Areas for reform

Certain aspects of the industry ecosystem limit Croatia’s competitiveness in emerging “short-sea” strategic segments.

Demand conditions

Demand in the maritime industry is cyclical. The maritime industry is now in a period of overcapacity and oversupply that started with the global financial crisis. However, long-term demand conditions are favorable for Croatian producers of specialized vessels in short-sea segments.

Factor conditions

Croatian maritime labor productivity is low. Croatian employee productivity in the maritime industry is about a third that in the Republic of Korea. It is half that in both Japan and the EU. It is significantly lower than in China.

Croatia may lack adequate human resources. The Croatian maritime industry needs to retool and update its skillset from a focus on conventional shipbuilding. It needs to align with the greening and digitalizing trends of the emerging “short-sea” strategic segment. However, skilled engineers are scarce due to emigration, urbanization, and potential labor market distortions.

Access to finance in Croatia is especially unsuitable for the maritime industry. Financing for buying a ship differs from other transactions in two main ways. One is that the capital cost of new ship construction is high. The other is that manufacturers need financing before building the vessel. (Shipbuilders need to draw funds before the hull is available as collateral.) Government-backed financing schemes play a vital role in the industry. Croatia has not provided such a financing scheme.

Strategy, structure, and rivalry

Exports have been declining. The Croatian maritime industry is export-oriented. Exports generate 63 percent of the industry’s turnover. Shipbuilding is cyclical. As a result, year-on-year trends do not give a full picture of the industry’s health. Nevertheless, it is notable that Croatia’s EUR 136 million of maritime exports in 2016 was down over 40 percent from 2015.

Related and supporting industries

The Croatian public and private sectors engage in little systematic research collaboration. Improving cooperation and cooperation between universities, research institutions, and the private sector is essential to performing focused and relevant R&D.


Croatia could improve its position in emerging “short-sea” strategic segments by:

  • Incorporating commercial risk instruments into innovation procurements.The Ministry of Economy Entrepreneurship and Crafts (MoEEC)could implement this recommendation (via a ‘level 2’ fiduciary implementing body) as a partial risk guarantee to cover a portion of private investment (whether from debt or direct capital investment). Estimated timeframe: 7 years.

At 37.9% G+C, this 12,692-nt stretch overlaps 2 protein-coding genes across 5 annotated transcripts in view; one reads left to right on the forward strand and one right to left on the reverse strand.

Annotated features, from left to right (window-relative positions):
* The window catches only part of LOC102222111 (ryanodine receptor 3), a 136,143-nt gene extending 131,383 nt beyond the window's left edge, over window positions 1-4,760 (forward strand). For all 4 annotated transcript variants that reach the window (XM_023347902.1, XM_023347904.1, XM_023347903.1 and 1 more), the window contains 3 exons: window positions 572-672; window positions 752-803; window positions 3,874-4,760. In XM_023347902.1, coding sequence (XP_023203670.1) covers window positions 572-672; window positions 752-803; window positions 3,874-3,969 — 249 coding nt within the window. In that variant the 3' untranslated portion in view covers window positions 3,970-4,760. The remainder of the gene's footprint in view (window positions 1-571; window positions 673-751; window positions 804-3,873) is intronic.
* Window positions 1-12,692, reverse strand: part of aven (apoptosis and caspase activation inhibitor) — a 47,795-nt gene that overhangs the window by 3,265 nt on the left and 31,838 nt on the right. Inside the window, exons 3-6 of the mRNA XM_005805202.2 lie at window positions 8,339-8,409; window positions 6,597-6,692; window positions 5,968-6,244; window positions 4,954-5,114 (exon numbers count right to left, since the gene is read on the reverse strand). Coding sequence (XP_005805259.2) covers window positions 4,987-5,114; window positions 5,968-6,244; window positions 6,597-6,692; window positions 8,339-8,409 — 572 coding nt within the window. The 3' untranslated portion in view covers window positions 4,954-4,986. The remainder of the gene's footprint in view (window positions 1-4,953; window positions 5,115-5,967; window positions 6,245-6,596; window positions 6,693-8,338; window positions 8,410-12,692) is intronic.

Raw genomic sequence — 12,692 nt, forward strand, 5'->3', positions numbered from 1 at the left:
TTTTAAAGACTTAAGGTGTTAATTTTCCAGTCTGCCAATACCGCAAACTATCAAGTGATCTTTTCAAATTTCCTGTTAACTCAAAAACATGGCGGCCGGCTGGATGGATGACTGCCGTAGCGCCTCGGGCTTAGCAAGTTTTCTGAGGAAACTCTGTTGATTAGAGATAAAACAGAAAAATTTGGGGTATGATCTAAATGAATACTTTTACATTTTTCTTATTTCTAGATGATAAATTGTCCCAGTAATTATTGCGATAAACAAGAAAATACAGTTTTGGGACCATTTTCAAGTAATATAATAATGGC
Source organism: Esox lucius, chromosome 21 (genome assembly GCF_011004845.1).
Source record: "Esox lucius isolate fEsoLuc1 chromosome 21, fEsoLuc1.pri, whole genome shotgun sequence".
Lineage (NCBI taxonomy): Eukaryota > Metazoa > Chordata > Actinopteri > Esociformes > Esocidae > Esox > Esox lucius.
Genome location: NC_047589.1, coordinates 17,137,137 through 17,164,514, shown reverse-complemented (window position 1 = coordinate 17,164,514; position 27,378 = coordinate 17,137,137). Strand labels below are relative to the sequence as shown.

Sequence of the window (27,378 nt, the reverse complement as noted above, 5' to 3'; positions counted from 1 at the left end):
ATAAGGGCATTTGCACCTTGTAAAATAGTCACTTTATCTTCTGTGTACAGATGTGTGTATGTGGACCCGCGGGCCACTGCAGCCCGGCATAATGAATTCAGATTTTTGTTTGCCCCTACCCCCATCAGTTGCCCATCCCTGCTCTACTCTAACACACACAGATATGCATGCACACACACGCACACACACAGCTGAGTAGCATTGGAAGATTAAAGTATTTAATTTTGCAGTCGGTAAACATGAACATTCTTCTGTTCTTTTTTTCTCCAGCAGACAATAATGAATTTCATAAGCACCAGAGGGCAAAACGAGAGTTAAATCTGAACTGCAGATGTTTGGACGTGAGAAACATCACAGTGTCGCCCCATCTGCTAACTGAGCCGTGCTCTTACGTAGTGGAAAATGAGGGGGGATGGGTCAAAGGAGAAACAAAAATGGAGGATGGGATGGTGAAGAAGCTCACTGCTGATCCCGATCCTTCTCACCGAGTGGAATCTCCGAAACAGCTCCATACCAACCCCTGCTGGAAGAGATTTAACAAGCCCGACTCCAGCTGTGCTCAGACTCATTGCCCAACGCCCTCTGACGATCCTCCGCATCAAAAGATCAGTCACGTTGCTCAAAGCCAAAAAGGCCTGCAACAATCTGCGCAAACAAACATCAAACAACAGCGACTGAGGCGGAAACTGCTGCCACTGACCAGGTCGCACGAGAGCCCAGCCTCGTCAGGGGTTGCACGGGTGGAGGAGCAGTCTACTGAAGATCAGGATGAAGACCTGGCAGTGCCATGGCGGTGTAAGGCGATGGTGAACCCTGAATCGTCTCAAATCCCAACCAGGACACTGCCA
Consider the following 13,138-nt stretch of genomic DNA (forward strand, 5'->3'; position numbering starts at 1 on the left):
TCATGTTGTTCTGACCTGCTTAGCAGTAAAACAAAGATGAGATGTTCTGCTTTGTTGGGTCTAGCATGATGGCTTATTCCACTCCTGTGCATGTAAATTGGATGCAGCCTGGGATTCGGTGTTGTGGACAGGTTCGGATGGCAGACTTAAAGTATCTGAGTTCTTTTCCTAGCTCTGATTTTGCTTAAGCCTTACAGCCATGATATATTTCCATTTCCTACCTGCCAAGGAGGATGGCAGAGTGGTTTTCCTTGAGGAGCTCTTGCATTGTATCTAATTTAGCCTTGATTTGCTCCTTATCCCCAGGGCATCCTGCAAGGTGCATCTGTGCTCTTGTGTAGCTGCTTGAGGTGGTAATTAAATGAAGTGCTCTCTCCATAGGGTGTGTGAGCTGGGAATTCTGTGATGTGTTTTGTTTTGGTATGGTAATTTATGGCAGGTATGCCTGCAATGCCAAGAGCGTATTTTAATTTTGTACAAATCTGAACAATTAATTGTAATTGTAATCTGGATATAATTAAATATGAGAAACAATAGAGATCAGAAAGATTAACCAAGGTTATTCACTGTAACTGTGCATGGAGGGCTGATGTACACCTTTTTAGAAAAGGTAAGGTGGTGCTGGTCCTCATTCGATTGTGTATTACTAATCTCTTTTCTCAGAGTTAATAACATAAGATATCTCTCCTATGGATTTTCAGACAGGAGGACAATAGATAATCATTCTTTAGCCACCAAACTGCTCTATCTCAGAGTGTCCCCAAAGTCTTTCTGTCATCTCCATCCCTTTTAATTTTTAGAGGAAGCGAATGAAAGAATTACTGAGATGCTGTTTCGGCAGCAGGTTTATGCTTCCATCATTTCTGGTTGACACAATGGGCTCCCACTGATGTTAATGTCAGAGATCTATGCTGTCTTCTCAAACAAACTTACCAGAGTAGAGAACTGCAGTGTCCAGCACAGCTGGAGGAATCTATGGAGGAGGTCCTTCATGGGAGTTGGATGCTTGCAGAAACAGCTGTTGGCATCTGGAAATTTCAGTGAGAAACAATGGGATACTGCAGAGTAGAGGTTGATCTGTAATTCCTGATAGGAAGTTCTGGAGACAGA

• Deploying precompetitive procurements (PCPs). PCPs have driven the innovation and commercialization of alternative propulsion systems on public ferry routes. Implementation of this recommendation would be supported by a comprehensive financial support scheme for public procurement of innovative goods and services (as a technical assistance program through the Ministry of Maritime Affairs, Transport and Infrastructure). Estimated timeframe: 7-10 years.
  • Helping Croatian firms face the onset of alternative propulsion systems. The technical center for the environmental transport sector could play this role.
  • Providing technology scouting for the “short-sea” strategic segment to find the best technology providers globally. MoEEC could implement this recommendation (through a technical assistance program) as a matching grants scheme. Estimated timeframe: 3 years.
  • Supplying training on the market trends in short-sea movements of cargo and large numbers of people. MoEEC could contract this training to relevant government agencies as a technical assistance program. Estimated timeframe: includes short- (1 year) and long-term (10 year) programs.
  • Providing business mentoring on product innovation, opportunity recognition, risk perception, entrepreneurship, and professional networking. MoEEC (through EBRD) or the Croatian Chamber of Economy could implement the mentoring program (through a technical assistance program) as a matching grants scheme. Estimated timeframe: 2 years.
  • Adopting a regulatory and policy framework to drive change in the maritime industry. Domestic policy will need to complement—and even go farther than—international conventions and standards. The global benchmarks include the Paris Conference of the Parties (COP) 21 Agreement on climate change and the International Maritime Organization (IMO). MoEEC and other relevant agencies could implement the reforms through public institutions and government agencies. Estimated timeframe: 3 years.
  • Conducting market intelligence studies on major nautical hubs (such as Antibes, Parma, and Barcelona). The studies would gather intelligence on user demand (and willingness to pay for customized products and services related to safety, tracking, and search & rescue). MoEEC and other relevant agencies could commission these studies through private sector firms. Estimated timeframe: 5 years.


Ministry of Economy, Entrepreneurship and Crafts

Ulica grada Vukovara 78
10 000 Zagreb

tel.: 01/ 6106 111

Croatian Chamber of Commerce (CCC)

Center for Industrial Development (CIRAZ)

Nova cesta 7
10 000 Zagreb

tel.: 01/ 207 80 01


The production of the materials is co-financed by Technical Assistance from the Operational Program on Competitiveness and Cohesion, from the European Regional Development Fund.
The project is co-financed by the European Union from the European Regional Development Fund.